Children and Youth Serve the Elderly in Brazil
Contributed By By Melissa Zenteno, Church News and Events
- Mormon Helping Hands projects are becoming tools to teach youth and children about the importance of service.
- Some youth painted fingernails, performed musical numbers, or helped clean the grounds. Many acted as scribes and wrote down the story of each patron—stories the stake plans on publishing in a book.
- Children assembled and delivered hygiene kits to the elderly patrons of the House of Abraham.
“We know that these children and youth will love and respect others more—especially the elderly—because they were touched by the Spirit of the Lord.” —Márcio Patelli, Campo Grande Stake director of public affairs
Early in the morning of October 27, 2012, 16-year-old Bruno Estigarribia of the Parati Ward, located in Campo Grande, Brazil, headed over to the House of Abraham, a rest home for the elderly, to participate in a Helping Hands event organized by the Campo Grande and Campo Grande Monte Líbano Stakes.
Once there, Bruno joined more than 100 other children, youth, and adults from both stakes in providing service to the elderly.
The event, called “Little Helping Hands Who Help the Elderly,” was organized in an effort to teach children and youth the importance of service and to help entire families serve together.
“Our leaders wanted to help youth and children understand that when one does something for our fellowman, one can feel the Savior’s love,” said Márcio Patelli, Campo Grande Stake’s director of public affairs.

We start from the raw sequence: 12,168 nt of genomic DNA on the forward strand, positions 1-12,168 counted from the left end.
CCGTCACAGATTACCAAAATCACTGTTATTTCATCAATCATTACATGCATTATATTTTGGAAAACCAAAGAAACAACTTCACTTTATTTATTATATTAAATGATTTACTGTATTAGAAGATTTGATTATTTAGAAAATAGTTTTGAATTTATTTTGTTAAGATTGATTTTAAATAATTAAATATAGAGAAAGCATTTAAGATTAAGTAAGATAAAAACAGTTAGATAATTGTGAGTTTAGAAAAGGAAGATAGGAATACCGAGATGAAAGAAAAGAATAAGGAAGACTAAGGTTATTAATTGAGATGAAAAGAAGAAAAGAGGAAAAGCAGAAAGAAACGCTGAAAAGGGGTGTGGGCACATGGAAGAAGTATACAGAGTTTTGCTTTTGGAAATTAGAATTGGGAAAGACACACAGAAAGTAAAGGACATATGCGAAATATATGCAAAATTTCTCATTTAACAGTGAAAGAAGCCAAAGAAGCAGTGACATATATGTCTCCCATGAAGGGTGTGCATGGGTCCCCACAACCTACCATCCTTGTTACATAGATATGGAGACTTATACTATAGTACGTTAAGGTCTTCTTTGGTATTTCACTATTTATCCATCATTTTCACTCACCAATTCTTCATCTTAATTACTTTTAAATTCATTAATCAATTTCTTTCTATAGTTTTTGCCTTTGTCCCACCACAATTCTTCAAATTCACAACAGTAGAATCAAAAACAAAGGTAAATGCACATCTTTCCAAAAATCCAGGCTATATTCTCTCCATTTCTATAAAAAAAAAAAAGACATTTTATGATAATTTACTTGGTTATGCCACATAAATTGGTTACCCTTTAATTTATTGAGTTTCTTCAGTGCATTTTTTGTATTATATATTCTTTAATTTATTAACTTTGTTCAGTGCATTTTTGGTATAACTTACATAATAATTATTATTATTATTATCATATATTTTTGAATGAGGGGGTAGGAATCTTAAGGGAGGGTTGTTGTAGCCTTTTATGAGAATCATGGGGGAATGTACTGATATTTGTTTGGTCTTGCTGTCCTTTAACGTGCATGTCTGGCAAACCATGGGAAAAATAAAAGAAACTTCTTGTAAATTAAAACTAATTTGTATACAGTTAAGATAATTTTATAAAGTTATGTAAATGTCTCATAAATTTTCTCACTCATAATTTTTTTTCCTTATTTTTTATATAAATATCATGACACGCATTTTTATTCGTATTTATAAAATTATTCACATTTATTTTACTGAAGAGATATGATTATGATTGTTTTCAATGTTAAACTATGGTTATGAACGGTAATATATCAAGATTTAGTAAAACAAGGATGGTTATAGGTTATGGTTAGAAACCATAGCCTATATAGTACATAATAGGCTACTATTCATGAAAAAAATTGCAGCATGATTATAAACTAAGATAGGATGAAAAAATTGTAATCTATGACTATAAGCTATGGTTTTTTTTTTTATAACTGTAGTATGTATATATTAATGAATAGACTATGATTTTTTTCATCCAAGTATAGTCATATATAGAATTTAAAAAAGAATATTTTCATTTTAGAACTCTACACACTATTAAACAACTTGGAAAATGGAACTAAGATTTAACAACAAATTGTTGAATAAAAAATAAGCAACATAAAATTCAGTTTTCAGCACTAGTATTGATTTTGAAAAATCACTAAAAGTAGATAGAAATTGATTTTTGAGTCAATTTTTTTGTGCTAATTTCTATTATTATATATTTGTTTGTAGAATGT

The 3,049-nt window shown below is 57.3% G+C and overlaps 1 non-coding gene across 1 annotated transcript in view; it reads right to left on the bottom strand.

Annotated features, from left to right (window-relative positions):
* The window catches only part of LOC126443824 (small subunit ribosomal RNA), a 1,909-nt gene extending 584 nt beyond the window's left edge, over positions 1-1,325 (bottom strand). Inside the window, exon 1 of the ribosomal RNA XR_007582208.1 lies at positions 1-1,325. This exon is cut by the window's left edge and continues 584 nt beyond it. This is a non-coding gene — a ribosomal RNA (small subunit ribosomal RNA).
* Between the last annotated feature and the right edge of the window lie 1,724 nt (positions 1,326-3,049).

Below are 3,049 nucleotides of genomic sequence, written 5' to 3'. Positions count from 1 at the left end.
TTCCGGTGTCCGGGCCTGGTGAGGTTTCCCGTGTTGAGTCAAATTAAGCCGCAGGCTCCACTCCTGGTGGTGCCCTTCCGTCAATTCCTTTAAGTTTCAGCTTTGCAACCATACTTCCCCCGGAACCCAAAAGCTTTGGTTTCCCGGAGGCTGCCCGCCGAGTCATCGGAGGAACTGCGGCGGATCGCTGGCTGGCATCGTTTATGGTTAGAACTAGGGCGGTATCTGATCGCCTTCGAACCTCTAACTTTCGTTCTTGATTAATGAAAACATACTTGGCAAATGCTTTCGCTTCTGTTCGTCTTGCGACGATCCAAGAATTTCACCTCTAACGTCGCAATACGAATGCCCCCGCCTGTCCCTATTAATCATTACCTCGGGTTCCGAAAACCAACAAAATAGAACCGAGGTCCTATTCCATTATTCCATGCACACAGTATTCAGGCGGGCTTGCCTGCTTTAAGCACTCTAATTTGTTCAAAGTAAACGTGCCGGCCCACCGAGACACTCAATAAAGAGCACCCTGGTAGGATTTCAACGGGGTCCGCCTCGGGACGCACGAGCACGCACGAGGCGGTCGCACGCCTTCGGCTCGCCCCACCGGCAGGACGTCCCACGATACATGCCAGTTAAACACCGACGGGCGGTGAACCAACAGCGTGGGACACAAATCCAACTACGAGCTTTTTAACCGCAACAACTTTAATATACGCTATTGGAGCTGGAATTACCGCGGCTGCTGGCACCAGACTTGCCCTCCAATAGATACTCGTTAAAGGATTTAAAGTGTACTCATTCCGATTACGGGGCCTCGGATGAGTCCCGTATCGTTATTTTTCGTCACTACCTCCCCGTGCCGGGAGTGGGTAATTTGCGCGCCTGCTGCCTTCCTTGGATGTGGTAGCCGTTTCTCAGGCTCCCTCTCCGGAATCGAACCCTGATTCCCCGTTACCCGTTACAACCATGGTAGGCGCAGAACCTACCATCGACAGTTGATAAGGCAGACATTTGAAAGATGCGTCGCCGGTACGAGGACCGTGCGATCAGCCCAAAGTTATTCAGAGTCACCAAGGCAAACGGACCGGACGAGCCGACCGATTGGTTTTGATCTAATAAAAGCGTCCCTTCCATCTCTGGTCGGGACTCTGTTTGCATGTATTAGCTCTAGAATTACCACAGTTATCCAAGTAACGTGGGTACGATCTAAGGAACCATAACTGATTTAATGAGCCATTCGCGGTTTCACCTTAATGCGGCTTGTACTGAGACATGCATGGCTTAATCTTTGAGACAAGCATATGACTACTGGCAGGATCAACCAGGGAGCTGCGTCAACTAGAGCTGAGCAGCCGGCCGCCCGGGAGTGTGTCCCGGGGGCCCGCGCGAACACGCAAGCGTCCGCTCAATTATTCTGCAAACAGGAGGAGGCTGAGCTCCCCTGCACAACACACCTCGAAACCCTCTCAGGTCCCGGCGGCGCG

“I went because it was a Church activity, but I quickly realized that it would also be a unique opportunity to serve,” said Bruno.
At the nursing home, Bruno was able to converse and laugh with the residents. He said talking to them was his favorite part of the day. “I tried to transmit love and a little bit of joy,” he added. “I just kept thinking: ‘What would our Savior Jesus Christ do if He were here? What would He say?’”
In addition to sharing jokes and conversation, youth and children painted fingernails, styled hair, and put makeup on some of the elderly women. Some youth performed musical numbers. Many acted as scribes and wrote down the story of each patron—stories the stake plans on publishing in a book.
“It was all very special, but getting to know more about the elderly that day was moving,” said Guilherme Zisblat, a 14-year-old young man from the Coopharádio Ward.
Brother Patelli said that another goal of the stake was to plan an activity in which the whole family could participate. “It was special to see everyone involved—families working together to help others,” he added.
The Primary children who participated in the event handed out personal hygiene kits that they had assembled with their families a month before the event took place.
Dayane Marques of the Pioneiros Ward helped her two children put the kits together. She said, “When the children delivered the hygiene kits, it was very special to see the brightness in their eyes and to see the reaction of the elderly.”
In addition to handing out the kits, children sang for the elderly and gave them pictures they drew and letters they wrote.
One resident could not hold back tears. He was grateful for the kindness that everyone showed.
Mrs. Ediméa, director of the House of Abraham, expressed her gratitude. “I have never seen anything similar. I am so moved by everyone’s work and kindness,” she said. “This is from God.”
At the end of the activity, children and some of the older patrons planted a white Brazilian walnut sapling, which had been donated by the Parque Anhandui management, to commemorate the Helping Hands activity during a month that in Brazil is dedicated to children and the elderly.
“We know that these children and youth will love and respect others more—especially the elderly—because they were touched by the Spirit of the Lord,” said Brother Patelli.